AUSTRALIAN BANK to CALCUTTA BANK with FRENCH CONNECTION, 1899
This 1891 1½d overprint on the 2d Victorian postcard with the red ‘UNIVERSAL P0STAL UNION’ overprint, deletion of the ‘FOR THE UNITED KINGDOM’ and ‘by the long sea route’ came about when Victoria joined the U.P.U. As a result cards could be sent for 1½d to any member country of the Union, which by then comprised most of the rest of the world. It is addressed to the Manager, Comptoir National d’escompte de Paris, it is postmarked MELBOURNE/ 50/ MR 1/ 99, there is a transit mark of TUTICORIN/ 16 MA./ 99/ (India) and a reception mark of CALCUTTA/ 20 MA. 99 (Figure 1).
The reverse shows that it was sent by The Bank of Australasia, Melbourne 28th Feb 1899 with a short message “Your two Letters dated 4th inst are to hand with enclosures as specified, and is signed by D. Hunt, Manager (Figure 2).
The addressee was identified as a French bank in India, the word comptoir meaning ‘counting house’ and escompte meaning ‘discount’ or ‘rebate’, thus the National Discount Bank of Paris, or C.N.E.P., as an abbreviation for the French name. A surprising amount of information was found about this worldwide Bank, including the Leroux poster showing 2 women in traditional dress of Alsace and Lorraine, waving encouragement at those who go to fight on their behalf. It encourages people to invest in bonds at the Bank (Figure 3).
The first Indian branch of the C.N.E.P. Bank opened in 1860, was located at Dalhousie Square, Calcutta and the organization continues to-day as BNP Banque Paribas. Its location is in the City centre of Calcutta, rather than in the original French enclave of Chandernagor. Calcutta was one of the earliest overseas branches of the C.N.E.P., the first of its branches in India.
BNP Paribas was established in Australia in 1881, first as the Comptoir National d’Escompte de Paris, in order to finance the Europe wool trade. Until the deregulation of the Australian banking industry in the early 1980's, it was in the fortunate position of being the sole major foreign bank granted a license to operate in Australia. To-day the Australian arm of the giant BNP Paribas Banking Group has offices in Sydney, Melbourne, Brisbane and Perth. It is the fourth largest foreign bank in its assets, and the twelfth largest bank in Australia, overall.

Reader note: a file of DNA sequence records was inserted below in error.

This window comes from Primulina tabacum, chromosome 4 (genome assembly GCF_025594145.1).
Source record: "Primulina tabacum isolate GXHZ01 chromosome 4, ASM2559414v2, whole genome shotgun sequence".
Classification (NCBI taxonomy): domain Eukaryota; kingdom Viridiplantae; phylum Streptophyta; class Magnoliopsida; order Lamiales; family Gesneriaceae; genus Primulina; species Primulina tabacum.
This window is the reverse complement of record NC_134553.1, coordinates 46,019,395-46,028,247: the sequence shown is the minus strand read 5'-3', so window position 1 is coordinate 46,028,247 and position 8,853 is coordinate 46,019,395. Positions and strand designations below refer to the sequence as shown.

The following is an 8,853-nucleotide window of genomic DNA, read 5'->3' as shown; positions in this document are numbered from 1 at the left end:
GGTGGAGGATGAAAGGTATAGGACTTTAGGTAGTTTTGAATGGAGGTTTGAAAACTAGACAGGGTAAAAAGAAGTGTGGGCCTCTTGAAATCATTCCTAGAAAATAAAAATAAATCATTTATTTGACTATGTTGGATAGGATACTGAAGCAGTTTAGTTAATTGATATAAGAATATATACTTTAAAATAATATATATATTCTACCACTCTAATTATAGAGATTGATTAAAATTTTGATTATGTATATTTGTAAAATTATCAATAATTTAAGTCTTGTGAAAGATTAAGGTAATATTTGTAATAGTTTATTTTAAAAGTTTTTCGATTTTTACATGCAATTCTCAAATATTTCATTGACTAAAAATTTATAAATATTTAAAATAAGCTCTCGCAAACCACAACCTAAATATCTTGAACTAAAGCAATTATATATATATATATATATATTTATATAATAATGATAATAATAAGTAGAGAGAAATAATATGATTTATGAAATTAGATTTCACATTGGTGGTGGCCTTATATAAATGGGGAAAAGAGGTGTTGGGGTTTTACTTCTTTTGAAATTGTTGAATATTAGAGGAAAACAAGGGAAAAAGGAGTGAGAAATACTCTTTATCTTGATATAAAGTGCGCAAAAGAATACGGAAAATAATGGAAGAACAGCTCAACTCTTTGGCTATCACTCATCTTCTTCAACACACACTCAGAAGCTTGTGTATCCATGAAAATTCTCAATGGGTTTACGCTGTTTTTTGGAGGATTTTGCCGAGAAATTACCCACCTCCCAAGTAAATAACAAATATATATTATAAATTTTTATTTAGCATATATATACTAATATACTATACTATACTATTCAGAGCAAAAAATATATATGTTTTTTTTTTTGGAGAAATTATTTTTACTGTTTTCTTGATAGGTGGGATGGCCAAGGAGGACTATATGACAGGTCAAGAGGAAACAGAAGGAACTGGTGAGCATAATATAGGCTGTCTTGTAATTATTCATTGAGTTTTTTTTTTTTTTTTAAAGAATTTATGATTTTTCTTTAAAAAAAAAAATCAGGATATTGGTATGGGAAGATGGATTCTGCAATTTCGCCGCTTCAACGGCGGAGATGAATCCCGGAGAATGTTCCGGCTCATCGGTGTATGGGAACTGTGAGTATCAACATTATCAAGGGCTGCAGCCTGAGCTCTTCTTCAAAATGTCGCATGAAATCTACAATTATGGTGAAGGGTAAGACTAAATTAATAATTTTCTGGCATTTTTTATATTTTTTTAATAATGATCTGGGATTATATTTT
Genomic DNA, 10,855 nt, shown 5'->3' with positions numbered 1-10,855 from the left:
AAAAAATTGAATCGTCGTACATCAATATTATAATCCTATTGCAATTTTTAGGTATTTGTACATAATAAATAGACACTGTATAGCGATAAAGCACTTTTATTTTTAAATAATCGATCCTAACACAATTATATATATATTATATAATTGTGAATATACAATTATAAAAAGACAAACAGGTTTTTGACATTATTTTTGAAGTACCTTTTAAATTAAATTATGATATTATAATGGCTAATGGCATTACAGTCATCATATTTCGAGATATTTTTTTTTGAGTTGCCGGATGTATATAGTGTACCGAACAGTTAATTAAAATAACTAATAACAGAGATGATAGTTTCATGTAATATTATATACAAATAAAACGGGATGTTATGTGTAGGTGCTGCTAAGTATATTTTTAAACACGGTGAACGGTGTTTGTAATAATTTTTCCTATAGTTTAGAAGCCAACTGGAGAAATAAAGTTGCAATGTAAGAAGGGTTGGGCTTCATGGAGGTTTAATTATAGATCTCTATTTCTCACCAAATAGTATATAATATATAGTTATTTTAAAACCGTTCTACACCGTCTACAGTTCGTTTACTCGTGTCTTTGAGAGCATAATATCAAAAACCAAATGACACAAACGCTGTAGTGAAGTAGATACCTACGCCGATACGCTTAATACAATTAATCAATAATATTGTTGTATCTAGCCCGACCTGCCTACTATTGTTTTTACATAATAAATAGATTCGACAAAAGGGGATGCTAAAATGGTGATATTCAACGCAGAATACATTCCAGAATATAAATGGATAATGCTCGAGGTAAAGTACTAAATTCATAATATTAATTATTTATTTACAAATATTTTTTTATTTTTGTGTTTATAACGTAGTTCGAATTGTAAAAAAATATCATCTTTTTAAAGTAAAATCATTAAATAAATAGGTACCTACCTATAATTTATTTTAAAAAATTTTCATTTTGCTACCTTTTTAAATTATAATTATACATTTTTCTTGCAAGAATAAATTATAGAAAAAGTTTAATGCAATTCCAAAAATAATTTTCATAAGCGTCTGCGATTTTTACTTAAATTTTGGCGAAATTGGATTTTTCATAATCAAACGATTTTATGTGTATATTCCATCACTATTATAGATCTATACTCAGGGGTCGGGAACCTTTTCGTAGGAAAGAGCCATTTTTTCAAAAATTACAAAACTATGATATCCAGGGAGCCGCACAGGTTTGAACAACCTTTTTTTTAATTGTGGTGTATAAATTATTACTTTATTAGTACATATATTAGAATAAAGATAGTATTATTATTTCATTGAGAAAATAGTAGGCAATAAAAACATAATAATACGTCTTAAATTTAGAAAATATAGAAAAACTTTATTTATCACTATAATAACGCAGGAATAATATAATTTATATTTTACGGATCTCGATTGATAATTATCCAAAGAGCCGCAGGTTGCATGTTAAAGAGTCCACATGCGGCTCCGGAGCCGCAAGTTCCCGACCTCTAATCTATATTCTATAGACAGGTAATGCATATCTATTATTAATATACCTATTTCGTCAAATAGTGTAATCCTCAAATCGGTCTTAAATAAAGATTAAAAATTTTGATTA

Against the backdrop of a serious economic and financial crisis, itself exacerbated by political turmoil and by the Revolution of 1848, French businesses were no longer able to rely on support from banks for the discounts they had formerly received. A decree dated March 7, 1848 by the provisional government of the Second Republic created a national discount bank in major manufacturing and trading cities.
The decree establishing the Comptoir National d'Escompte de la Ville de Paris, or CNEP, was effected on March 8, 1848. CNEP had a share capital of 20 million French francs, one-third of it in cash paid in by the subscribing partners, one-third in bonds issued by the City of Paris, and one-third in Treasury bills issued by the French state. Antoine Laurent Pagnerre, secretary of the provisional government, became the first Director of the CNEP.
The signing of the free-trade agreement between France and England in 1860 marked a break with the prevailing protectionism and the Comptoir focused its efforts on a strategy of opening its activities to world markets. In the late 1860s, the CEP became a pioneer in the field of international commerce when it opened its first foreign office in Shanghai. In operation as of September of the same year, this office acted as intermediary in the collection of war indemnities owed to France by the Chinese government, and equally contributed to the development of direct import of silk and tea from China to France, as well as to the export of manufactured goods from France.
In the years that followed, additional offices were opened in Reunion Island, Calcutta, Bombay, Hong Kong, and Saigon followed by London, Yokohama, and Alexandria. By 1853, the financial institution had its head office in the former Hôtel Rougemont, at 14 rue Bergère, and had changed its name to Comptoir d'Escompte de Paris. It diversified its activities, initially limited to the discounting of commercial paper, by opening interest-bearing deposit accounts, renting safe deposit boxes, issuing bonds with fixed maturity dates, and participating in financial transactions. A 500 franc C.N.E.P. bearer certificate is shown in (Figure 4).